Internships can provide students with invaluable experience in
their respective fields, which proves especially useful in today’s economic and
“Internships are supposed to be, by definition, an extension of
the classroom,” said Pat Dommer, the career services coordinator of the School
of Business Administration at Fort Lewis College.
According to Dommer, relevant coursework in the field of study is
an extremely important part of an undergraduate career.
One major benefit of internship positions is that they can act as
trial-runs for specific fields and companies, without the commitment of a
career, said Jill Kolodzne, career services coordinator of the School of Arts
and Sciences at FLC.
Kolodzne said, that some majors, such as Native American and
Indigenous Studies, Sociology as well as Environmental Studies, require
“They would take place of an upper-level course,” Kolodzne said.
In Durango’s competitive job market, it may seem like finding an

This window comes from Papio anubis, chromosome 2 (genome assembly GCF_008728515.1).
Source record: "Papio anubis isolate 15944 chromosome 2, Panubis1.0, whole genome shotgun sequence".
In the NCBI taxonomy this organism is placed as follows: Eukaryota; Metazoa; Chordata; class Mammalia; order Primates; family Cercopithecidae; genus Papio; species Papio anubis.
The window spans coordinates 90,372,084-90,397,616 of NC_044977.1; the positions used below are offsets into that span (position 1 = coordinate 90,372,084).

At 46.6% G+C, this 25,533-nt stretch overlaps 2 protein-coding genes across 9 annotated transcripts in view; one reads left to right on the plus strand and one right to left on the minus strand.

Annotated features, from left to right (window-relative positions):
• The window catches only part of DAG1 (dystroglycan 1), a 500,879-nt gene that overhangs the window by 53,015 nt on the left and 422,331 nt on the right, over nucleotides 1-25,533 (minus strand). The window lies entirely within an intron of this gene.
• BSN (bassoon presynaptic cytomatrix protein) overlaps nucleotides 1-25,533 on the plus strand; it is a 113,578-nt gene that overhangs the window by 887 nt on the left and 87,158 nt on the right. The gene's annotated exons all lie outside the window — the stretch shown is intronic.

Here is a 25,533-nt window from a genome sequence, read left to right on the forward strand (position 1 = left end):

internship is impossible, but Dommer suggests a valuable resource.
“One of the first places we direct students to is the Skyhawks Job
Source, because thats also the place where we encourage employers to post their
positions,” Kolodzne said.
This invaluable tool, along with the Career Services Center, is
geared towards the advancement of students above and beyond the classroom.
“The beginning of sophomore year, we really encourage students to
start looking and investigating,” Dommer said.
Even though internships are very helpful to a student’s long term
career, they can seem intimidating. Worries about GPA and required
qualifications can scare away potential applicants.
This fear is misplaced, Dommer said.
“In general, employers want someone with a good work ethic, strong
communication skills, both verbal and written, and attention to detail,” Dommer
“I’ve seen many postings where GPA is not mentioned,” she said.
When asked for advice she would give to students looking for
internships, Dommer said “Visit Career Services early. We strongly recommend
students meet with their Career Services Coordinator their freshmen year.”
“Come early. We don’t bite,” she